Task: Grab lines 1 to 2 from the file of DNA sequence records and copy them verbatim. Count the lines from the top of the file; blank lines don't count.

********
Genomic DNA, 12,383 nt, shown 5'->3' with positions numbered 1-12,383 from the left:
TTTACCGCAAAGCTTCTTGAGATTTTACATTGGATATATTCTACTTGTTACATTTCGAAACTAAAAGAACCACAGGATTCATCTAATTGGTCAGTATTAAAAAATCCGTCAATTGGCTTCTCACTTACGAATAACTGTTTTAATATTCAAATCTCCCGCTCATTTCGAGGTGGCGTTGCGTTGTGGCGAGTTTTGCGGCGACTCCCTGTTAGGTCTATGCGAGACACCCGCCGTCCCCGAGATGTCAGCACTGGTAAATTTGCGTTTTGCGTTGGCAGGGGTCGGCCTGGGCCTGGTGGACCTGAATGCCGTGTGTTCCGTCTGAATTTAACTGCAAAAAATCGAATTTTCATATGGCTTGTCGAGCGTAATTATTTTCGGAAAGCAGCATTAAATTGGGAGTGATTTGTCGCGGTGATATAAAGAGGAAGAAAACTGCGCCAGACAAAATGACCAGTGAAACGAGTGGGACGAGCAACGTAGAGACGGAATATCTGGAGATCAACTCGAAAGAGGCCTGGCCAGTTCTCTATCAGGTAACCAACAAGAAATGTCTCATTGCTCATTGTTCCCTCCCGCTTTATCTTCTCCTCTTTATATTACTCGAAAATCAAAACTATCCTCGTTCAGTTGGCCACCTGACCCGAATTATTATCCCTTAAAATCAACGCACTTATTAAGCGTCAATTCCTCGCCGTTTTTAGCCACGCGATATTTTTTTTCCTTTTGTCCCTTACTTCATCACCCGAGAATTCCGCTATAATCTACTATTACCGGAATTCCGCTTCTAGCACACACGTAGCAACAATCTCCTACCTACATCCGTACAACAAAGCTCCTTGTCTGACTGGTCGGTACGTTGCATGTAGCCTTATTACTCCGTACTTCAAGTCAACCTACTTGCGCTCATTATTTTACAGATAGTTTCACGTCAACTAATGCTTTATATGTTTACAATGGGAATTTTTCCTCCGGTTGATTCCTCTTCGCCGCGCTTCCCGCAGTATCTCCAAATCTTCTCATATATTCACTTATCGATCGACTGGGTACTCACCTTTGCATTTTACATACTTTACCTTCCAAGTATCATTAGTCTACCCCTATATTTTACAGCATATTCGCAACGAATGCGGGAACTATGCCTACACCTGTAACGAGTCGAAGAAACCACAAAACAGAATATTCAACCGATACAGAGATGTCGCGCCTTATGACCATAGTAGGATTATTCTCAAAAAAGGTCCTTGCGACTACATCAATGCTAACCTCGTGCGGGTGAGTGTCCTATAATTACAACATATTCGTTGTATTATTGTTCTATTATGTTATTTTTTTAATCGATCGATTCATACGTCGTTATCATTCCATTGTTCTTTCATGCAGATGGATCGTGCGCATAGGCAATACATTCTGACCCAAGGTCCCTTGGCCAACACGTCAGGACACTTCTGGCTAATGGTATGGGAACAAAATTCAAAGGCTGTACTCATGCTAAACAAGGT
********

Genomic DNA, 12,383 nt, shown 5'->3' with positions numbered 1-12,383 from the left:
TTTACCGCAAAGCTTCTTGAGATTTTACATTGGATATATTCTACTTGTTACATTTCGAAACTAAAAGAACCACAGGATTCATCTAATTGGTCAGTATTAAAAAATCCGTCAATTGGCTTCTCACTTACGAATAACTGTTTTAATATTCAAATCTCCCGCTCATTTCGAGGTGGCGTTGCGTTGTGGCGAGTTTTGCGGCGACTCCCTGTTAGGTCTATGCGAGACACCCGCCGTCCCCGAGATGTCAGCACTGGTAAATTTGCGTTTTGCGTTGGCAGGGGTCGGCCTGGGCCTGGTGGACCTGAATGCCGTGTGTTCCGTCTGAATTTAACTGCAAAAAATCGAATTTTCATATGGCTTGTCGAGCGTAATTATTTTCGGAAAGCAGCATTAAATTGGGAGTGATTTGTCGCGGTGATATAAAGAGGAAGAAAACTGCGCCAGACAAAATGACCAGTGAAACGAGTGGGACGAGCAACGTAGAGACGGAATATCTGGAGATCAACTCGAAAGAGGCCTGGCCAGTTCTCTATCAGGTAACCAACAAGAAATGTCTCATTGCTCATTGTTCCCTCCCGCTTTATCTTCTCCTCTTTATATTACTCGAAAATCAAAACTATCCTCGTTCAGTTGGCCACCTGACCCGAATTATTATCCCTTAAAATCAACGCACTTATTAAGCGTCAATTCCTCGCCGTTTTTAGCCACGCGATATTTTTTTTCCTTTTGTCCCTTACTTCATCACCCGAGAATTCCGCTATAATCTACTATTACCGGAATTCCGCTTCTAGCACACACGTAGCAACAATCTCCTACCTACATCCGTACAACAAAGCTCCTTGTCTGACTGGTCGGTACGTTGCATGTAGCCTTATTACTCCGTACTTCAAGTCAACCTACTTGCGCTCATTATTTTACAGATAGTTTCACGTCAACTAATGCTTTATATGTTTACAATGGGAATTTTTCCTCCGGTTGATTCCTCTTCGCCGCGCTTCCCGCAGTATCTCCAAATCTTCTCATATATTCACTTATCGATCGACTGGGTACTCACCTTTGCATTTTACATACTTTACCTTCCAAGTATCATTAGTCTACCCCTATATTTTACAGCATATTCGCAACGAATGCGGGAACTATGCCTACACCTGTAACGAGTCGAAGAAACCACAAAACAGAATATTCAACCGATACAGAGATGTCGCGCCTTATGACCATAGTAGGATTATTCTCAAAAAAGGTCCTTGCGACTACATCAATGCTAACCTCGTGCGGGTGAGTGTCCTATAATTACAACATATTCGTTGTATTATTGTTCTATTATGTTATTTTTTTAATCGATCGATTCATACGTCGTTATCATTCCATTGTTCTTTCATGCAGATGGATCGTGCGCATAGGCAATACATTCTGACCCAAGGTCCCTTGGCCAACACGTCAGGACACTTCTGGCTAATGGTATGGGAACAAAATTCAAAGGCTGTACTCATGCTAAACAAGGT